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this is a general question regarding method block structures. Does anyone have an opinion on what is a better way to design methods given the 2 alternatives below?

private void Method1()
{
    if (!A)
    {
        return;
    }

    if (!B)
    {
        return;
    }

    if (!C)
    {
        return;
    }

    // DO WORK.......

    return;
}

private void Method2()
{
    if (A)
    {
        if (B)
        {
            if (C)
            {
                // DO WORK.......

                return;
            }
        }
    }

    return;
}
share|improve this question
    
Style-war: Ready... GO! –  i_am_jorf Aug 25 '09 at 0:05
    
Also, you should just say 'return' not 'return null' in part 1. –  i_am_jorf Aug 25 '09 at 0:07

10 Answers 10

I prefer method 1, the "early exit" approach. In my opinion, it's more clear. And I really try to avoid lots of nested 'if' statements.

Also, you can't return 'null' in a void method :)

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yeah i just saw that hehe –  Grant Aug 25 '09 at 0:07
    
You can write triangle code and just call a helper function if you find yourself nesting too deeply. My rule of thumb is if you do 6 in one function, your function is too complex. YMMV. –  i_am_jorf Aug 25 '09 at 0:09
    
+1 for early exit. A better example of when this approach is helpful is when you are given a single object and need to walk a series of methods of properties to some other object that is needed to perform an action (foo.Bar.ReadBlah().Orders and we need Orders). Along the way you might get a null so you need to bail and performing these operations may be expensive. In this case this is much better than the examples below where an attempt to wrap this in one condition with several && operators. –  Kleinux Aug 25 '09 at 1:39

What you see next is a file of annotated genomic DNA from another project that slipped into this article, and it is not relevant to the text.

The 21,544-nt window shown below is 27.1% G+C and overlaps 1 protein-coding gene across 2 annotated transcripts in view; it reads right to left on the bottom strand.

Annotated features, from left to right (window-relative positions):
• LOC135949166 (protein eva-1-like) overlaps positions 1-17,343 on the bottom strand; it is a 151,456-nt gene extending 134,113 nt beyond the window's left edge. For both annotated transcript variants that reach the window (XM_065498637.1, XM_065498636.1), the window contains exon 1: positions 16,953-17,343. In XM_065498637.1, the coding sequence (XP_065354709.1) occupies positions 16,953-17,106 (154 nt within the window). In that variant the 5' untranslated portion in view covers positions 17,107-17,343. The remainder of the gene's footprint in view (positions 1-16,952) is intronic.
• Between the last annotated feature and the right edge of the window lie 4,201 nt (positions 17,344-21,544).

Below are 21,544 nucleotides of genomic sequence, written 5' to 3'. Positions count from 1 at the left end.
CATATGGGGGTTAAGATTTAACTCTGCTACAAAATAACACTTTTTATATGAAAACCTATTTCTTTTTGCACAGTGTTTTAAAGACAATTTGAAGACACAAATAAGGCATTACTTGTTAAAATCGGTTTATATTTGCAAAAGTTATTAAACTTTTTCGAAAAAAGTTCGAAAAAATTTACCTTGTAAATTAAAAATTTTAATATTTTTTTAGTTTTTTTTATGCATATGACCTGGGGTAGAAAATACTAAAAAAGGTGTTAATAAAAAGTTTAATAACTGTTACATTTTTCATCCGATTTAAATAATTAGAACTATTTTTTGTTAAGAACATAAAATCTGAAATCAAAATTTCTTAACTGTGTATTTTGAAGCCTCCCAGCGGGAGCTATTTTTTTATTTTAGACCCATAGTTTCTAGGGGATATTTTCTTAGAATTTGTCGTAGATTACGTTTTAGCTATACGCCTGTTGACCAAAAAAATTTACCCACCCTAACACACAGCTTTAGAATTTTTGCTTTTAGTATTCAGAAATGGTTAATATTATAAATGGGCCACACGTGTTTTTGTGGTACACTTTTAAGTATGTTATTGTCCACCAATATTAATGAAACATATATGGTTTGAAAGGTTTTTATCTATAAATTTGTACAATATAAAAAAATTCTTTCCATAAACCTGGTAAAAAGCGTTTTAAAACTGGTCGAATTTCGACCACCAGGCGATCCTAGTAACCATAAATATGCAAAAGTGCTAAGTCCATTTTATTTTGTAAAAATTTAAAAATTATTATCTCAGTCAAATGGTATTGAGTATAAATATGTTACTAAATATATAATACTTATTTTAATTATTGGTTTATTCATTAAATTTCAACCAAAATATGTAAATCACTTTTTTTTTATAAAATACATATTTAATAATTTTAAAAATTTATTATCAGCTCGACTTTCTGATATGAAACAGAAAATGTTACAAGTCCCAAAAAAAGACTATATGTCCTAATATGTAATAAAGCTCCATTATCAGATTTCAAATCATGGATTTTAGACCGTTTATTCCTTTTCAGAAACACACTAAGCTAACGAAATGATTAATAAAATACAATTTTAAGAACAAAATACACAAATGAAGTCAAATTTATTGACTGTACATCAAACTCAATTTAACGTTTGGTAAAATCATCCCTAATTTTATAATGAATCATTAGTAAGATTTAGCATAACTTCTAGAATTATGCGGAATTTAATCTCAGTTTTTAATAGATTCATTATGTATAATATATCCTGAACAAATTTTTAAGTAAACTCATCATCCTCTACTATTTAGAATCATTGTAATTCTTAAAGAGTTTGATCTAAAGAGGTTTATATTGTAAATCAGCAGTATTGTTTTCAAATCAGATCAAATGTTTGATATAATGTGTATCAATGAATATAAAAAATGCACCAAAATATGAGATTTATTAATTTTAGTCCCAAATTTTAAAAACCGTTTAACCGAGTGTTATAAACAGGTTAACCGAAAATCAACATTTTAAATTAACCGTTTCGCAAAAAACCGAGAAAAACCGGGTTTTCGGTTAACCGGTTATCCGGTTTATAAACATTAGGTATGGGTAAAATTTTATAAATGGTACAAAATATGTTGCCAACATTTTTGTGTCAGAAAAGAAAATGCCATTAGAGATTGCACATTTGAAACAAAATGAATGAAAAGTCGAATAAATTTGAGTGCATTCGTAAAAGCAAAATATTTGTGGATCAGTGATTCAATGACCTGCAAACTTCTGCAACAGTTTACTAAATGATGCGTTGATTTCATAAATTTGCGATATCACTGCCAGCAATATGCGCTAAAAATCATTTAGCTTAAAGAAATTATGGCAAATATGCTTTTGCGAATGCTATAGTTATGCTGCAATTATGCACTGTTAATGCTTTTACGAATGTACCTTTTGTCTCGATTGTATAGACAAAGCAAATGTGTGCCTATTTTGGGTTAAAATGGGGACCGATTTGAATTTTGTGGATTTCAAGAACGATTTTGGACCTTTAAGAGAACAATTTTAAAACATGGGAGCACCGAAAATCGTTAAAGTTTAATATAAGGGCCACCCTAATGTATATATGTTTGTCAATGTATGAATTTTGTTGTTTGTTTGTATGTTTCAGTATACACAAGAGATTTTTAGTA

Personal Preference.

I think I would do it more like this:

if(A && B && C) {
   // Do Work...
   return;
}
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1  
Note that your implementation isn't equivalent to the posted ones, because you can't do something only if A and !B & !C –  Noon Silk Aug 25 '09 at 1:12
    
silky: true, but he has "// Do Work" in a specific place, plus I think the spirit of the question is more about style and not the specific problem. –  Ryan Cook Aug 25 '09 at 2:36

The first method is debatable - personal preference to have multiple conditions or a single OR.

However the second method is bad, bad, bad. Multiple levels of indentation in a single method is just asking for bugs - maintainability and readability go way down. This is well-known, widely written about and documented.

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What sort of bugs? –  i_am_jorf Aug 25 '09 at 0:08
    
what would you do instead if the first method is debatable? –  Grant Aug 25 '09 at 0:08
    
Agree! Nested blocks are bad, as following the structure and logic is tough. –  Tom Moseley Aug 25 '09 at 0:11
1  
I disagree that it is difficult or "less readable." I've worked at (C++) shops where both are the required style and I find it only takes about two weeks to get used to the style change. In general triangle code can be just as readable and maintainable if you apply it consistently and for the right reasons. But I don't think any of those reasons are applicable to C#. –  i_am_jorf Aug 25 '09 at 0:14
    
@jeffamaphone Since this question is exclusively about c#, for us morons who shouldn't try to mentally keep track of more than a few indentation levels at a time, it's best to play it safe. –  Rex M Aug 25 '09 at 0:16

A method which starts with three if statements before any useful work can be done has a distinctively foul code smell.

If your method begins with a string of if statements, stop for a moment, re-factor, then proceed.